What Women Need to Know About Osteoporosis

Jun 24, 2022

Women Need to Know About OsteoporosisOsteoporosis is a health condition that affects your bones. As a woman, you are more likely to experience broken bones because of how osteoporosis weakens bones. Osteoporosis affects more women than men. In fact, approximately 80% of osteoporosis diagnoses are in women. That means of the millions of Americans who have osteoporosis, a vast majority are women. You may not even realize you have osteoporosis because you cannot actually feel your bones getting weaker. That’s why osteoporosis is also known as a “silent disease.” Many people do not know they have osteoporosis until they break a bone. Women are at greater risk for low bone density and osteoporosis. Here’s what women need to know about osteoporosis and how it can affect them.

What Is Osteoporosis?

Osteoporosis gets its name from Latin and means “porous bones.” You might think of bones as solid masses, but they actually have small spaces inside that look like honeycomb or lace when viewed under a microscope. Healthy bones have small porous spaces that allow blood and nutrients to enrich cells in your bones. However, those small spaces can become larger due to osteoporosis, which can weaken bones over time. Osteoporosis affects bone density and can even cause the outside of bones to lose strength and grow thinner. Older adults experience higher rates of an osteoporosis diagnosis than younger adults, though this disease can occur at any age. An osteoporosis diagnosis means you will be at higher risk for broken bones, also known as fractures. Osteoporosis can cause you to break a bone while going about your normal routines. When most people accidentally slip and fall, they do not end up with a broken bone. However, if you have osteoporosis, a fall could cause you to break a bone more easily.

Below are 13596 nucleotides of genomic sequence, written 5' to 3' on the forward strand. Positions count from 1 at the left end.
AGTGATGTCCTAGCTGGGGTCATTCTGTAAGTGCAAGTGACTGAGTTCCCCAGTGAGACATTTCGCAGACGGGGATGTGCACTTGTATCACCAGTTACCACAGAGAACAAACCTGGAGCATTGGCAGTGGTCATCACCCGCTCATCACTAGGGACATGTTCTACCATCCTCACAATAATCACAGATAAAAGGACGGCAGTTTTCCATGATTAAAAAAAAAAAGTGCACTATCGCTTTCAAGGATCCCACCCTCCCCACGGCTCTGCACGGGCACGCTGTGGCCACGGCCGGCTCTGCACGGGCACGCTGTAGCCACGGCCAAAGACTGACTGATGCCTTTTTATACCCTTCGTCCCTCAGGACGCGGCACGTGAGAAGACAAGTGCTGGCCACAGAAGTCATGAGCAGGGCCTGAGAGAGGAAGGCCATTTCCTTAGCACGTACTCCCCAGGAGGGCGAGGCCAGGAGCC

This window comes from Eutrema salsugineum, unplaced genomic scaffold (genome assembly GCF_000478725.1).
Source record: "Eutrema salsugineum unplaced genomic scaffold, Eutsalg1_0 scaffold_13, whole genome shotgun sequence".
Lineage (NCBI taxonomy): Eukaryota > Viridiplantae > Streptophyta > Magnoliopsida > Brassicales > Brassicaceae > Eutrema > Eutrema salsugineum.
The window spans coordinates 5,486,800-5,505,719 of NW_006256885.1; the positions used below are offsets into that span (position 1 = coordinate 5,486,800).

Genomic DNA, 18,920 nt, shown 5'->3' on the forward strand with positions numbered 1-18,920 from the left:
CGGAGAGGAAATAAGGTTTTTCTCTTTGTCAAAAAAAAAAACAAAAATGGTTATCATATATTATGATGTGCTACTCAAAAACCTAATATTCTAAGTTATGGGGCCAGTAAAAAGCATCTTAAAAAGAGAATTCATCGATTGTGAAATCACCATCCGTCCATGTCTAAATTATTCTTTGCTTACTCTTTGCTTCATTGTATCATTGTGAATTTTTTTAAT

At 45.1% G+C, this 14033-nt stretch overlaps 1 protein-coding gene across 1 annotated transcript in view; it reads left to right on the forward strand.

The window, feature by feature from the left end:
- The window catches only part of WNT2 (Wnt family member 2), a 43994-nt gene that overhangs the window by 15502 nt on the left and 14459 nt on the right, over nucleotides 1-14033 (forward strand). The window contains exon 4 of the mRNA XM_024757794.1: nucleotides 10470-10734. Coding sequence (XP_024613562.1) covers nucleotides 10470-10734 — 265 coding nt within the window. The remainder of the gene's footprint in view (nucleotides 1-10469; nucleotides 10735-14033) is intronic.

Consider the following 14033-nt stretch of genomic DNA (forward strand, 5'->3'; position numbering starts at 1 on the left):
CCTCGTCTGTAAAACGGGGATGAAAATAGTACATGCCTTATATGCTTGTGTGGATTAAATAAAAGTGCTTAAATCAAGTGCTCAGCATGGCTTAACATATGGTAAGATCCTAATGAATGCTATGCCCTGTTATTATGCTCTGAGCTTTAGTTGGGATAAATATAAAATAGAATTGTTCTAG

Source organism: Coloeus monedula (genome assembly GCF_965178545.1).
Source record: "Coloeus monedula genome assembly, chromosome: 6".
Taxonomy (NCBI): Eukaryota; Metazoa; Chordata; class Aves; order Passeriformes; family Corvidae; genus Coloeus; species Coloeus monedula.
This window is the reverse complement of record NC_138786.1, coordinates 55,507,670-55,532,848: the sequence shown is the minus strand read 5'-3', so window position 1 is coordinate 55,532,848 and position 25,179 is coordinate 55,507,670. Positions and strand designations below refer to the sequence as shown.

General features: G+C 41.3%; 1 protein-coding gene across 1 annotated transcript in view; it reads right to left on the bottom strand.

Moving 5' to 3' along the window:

How a Doctor Diagnoses Osteoporosis